Pain Management

Click Here to read part 1 of this series where I gave an inside look at the emotional weight that all pastors shoulder.

Feelings can become too much for anyone.

This post was supposed to be done a month ago. It was actually finished and ready to share two days after Part 1 but then life happened and I felt like a hypocrite.  I had all this great stuff written about how we should handle emotional overload in light of our Christian faith but I couldn’t bring myself to click “publish” due to the realization that I wasn’t actually doing it myself.

Regardless of if you are in ministry or not, everyone can hit that point where they are emotionally overwhelmed.  That “full” line on our inner emotion tank is closer than we realize and if one is not careful it can spill over – like it did for me.  It can spill over and affect other areas of our lives and the lives of others if we are not mindful.

Examining our habits can be uncomfortable because we tend to realize in those moments of clarity that we don’t actually have it all together like we thought!  I shared in Part 1 how a few Christian leaders in my life have handled their emotional overload but now it’s time to bring it full circle – how do I handle my emotional overflow?  How do you?

Want to make yourself squirm?  Ask yourself what you do when you’re overwhelmed: Continue reading


Emotional Baggage

In my experience, most leaders in the faith guard themselves with gusto which can prevent their church family from understanding the burden that they carry. My goal with this post is not to mindlessly rant. I simply wish to be frank about the emotional weight that all Pastors shoulder.

As a pastor, I encounter a lot of emotion.

These emotions do not originate with me and are in addition to what comes naturally – I am, after all, a living breathing person.  This “foreign emotion” is called empathy and most normal people have the ability to feel it.  Empathy allows society to function and lets us “put ourselves in their shoes” when connecting with other people.  There’s a downside to empathy though which that it can get overwhelming after awhile.

I tend to care about pretty much every person I encounter.  I feel “happy” or “sad” based on other people’s attitudes which is often an annoyance to the point where I wish I could stop caring completely – I can get so bogged down with feelings that it can be a struggle to even function.  I remember being told by an older friend of mine (who had a couple decades experience in Youth Ministry) that I needed to develop some thick skin so that I wouldn’t burn out.  Realizing that I had to protect myself from other people was a harsh wake-up-call.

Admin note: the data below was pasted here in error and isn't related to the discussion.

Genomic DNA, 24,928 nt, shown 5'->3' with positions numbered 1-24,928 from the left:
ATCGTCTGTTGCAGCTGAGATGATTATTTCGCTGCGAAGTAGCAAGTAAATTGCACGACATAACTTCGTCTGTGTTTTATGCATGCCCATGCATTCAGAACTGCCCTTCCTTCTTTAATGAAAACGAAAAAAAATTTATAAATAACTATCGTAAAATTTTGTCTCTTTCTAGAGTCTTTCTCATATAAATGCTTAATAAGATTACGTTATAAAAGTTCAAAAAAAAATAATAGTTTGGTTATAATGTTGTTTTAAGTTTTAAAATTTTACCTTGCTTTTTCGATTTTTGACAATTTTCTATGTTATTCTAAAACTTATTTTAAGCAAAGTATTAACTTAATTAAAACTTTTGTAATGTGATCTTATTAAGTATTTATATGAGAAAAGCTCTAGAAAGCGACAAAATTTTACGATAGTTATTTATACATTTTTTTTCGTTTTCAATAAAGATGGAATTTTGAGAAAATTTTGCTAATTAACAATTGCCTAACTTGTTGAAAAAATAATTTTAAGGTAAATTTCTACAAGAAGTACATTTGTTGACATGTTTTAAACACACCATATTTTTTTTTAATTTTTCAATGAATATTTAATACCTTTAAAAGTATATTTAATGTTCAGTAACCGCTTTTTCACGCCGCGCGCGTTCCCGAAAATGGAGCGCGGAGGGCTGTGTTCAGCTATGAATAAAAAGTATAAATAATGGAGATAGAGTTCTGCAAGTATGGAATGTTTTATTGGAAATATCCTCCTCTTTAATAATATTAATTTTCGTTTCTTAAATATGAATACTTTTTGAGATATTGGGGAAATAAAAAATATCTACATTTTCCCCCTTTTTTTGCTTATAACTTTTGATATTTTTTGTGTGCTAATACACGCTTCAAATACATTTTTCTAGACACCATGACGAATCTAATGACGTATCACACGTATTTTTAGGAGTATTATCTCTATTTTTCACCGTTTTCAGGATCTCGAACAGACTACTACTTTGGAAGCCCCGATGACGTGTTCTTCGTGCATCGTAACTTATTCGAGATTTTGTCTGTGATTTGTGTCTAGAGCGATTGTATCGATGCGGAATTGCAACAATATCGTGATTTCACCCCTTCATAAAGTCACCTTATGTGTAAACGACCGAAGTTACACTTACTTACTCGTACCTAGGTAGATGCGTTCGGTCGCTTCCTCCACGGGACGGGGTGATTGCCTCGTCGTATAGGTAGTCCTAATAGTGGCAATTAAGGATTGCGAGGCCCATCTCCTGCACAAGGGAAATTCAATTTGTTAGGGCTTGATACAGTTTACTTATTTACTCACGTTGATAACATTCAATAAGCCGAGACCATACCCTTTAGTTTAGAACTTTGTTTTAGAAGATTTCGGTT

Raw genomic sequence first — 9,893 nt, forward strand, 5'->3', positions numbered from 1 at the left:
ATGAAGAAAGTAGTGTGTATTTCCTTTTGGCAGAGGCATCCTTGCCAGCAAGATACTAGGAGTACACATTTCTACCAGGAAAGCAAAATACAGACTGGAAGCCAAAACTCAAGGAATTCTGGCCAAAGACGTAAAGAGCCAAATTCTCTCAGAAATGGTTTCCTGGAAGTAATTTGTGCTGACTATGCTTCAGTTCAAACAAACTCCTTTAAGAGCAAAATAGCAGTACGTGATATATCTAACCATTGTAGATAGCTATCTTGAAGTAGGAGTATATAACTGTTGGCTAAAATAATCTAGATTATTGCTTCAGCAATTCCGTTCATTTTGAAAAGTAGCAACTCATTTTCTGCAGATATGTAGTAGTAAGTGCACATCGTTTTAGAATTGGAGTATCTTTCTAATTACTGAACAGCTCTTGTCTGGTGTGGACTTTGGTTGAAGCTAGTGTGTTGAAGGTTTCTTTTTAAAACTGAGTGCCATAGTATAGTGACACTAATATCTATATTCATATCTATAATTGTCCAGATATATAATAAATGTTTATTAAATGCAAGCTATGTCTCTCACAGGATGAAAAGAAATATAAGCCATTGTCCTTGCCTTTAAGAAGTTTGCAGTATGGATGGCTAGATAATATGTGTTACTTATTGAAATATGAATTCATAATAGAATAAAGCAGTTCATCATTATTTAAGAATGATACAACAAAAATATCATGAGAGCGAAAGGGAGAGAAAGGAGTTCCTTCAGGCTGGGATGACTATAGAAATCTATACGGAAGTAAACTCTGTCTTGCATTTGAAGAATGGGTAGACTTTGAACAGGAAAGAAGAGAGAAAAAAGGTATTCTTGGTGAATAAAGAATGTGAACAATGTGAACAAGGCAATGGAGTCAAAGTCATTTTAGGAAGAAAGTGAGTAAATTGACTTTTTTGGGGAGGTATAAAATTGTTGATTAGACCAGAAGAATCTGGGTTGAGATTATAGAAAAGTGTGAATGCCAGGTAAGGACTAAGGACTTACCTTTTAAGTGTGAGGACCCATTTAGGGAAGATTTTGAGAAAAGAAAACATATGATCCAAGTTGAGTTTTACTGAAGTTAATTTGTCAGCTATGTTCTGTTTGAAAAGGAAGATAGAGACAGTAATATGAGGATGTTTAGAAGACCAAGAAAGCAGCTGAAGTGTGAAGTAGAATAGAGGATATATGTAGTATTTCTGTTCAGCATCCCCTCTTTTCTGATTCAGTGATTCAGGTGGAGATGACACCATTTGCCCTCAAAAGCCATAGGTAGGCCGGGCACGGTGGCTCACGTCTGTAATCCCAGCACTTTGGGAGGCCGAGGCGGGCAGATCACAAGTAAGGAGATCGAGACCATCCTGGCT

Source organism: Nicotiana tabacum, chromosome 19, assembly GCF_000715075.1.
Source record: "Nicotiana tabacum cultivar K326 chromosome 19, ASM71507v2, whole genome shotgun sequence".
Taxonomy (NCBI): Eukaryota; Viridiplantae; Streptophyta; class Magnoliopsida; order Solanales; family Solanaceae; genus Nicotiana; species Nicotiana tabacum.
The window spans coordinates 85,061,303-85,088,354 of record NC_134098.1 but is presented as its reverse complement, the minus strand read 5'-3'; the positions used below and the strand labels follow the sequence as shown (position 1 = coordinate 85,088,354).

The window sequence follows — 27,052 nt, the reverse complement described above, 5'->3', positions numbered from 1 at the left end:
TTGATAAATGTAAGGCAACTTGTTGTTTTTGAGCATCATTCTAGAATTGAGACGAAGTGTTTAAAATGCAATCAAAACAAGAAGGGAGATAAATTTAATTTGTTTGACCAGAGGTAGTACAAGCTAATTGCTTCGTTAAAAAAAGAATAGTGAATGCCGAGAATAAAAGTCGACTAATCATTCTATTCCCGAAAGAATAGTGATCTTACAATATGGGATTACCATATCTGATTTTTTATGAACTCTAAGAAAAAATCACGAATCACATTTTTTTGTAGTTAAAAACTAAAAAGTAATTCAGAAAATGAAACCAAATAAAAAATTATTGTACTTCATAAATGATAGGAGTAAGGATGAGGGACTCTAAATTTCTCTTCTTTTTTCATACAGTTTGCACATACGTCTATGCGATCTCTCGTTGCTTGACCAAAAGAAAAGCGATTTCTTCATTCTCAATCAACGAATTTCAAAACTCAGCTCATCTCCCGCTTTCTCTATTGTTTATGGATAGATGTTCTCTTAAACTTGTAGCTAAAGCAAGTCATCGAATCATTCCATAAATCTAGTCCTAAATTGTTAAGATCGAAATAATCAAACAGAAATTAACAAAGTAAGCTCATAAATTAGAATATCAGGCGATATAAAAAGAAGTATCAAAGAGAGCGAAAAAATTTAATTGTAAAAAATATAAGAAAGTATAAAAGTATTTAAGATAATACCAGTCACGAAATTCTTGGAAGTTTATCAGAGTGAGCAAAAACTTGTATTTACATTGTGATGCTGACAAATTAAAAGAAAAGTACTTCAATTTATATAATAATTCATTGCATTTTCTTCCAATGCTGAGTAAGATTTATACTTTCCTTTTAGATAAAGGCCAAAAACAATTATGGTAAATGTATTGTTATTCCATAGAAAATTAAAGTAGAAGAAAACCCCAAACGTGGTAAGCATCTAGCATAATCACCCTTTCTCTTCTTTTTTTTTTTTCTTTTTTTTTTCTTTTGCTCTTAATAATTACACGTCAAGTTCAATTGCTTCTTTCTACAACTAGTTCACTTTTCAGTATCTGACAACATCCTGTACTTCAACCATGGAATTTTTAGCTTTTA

Everyone can experience “empathy overload” from time to time.  But where most others have the ability to bury themselves in their work as a way to escape, I can not.  Pastors don’t get to enjoy the luxury of “losing themselves in their work” because when we do we end up coming into even more contact with the emotions of other people.  Day in and day out we are surrounded by those who need love and comfort and, to be honest, it can be exhausting.

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Cat Theology

I found this via /r/christianity, posted by /u/1nstrument.  All credit goes to them.

God gave us cats to show us exactly how He sees us.

Here are the similarities between us and them:

  • They ignore us most of the time, but won’t shut up when they want something from us.
  • When we open doors for them, they’re hesitant to go through and often come right back in a few minutes later.
  • They’re nearly impossible to train.
  • They scare easily, scattering and hiding at the first sign of trouble.
  • They often get into spats with other cats.
  • Not content with their own yard, they go and piss on other cats’ territory.
  • They think we’re reaaalllly impressed when they bring us dead animals.
  • They leave disgusting messes for us to clean up.
  • They get up on ‘high places’ the moment we turn our back, even though we know they know not to because we can see the guilt on their furry little faces.
  • Their antics are often hilarious.
  • They put themselves into situations that they need help to get out of.
  • They hate it when we try to dunk them in water.
  • We buy them nice things but they spurn them and go with cheap substitutes.
  • If they get lost and find their way back to us, we are overjoyed.
  • They can be quite cuddly when they want to be.
  • Even though they’re flawed, we love them terribly and want them to live in our houses so we can dote on them and enjoy their company forever.

The Importance of Being Earnestly Christlike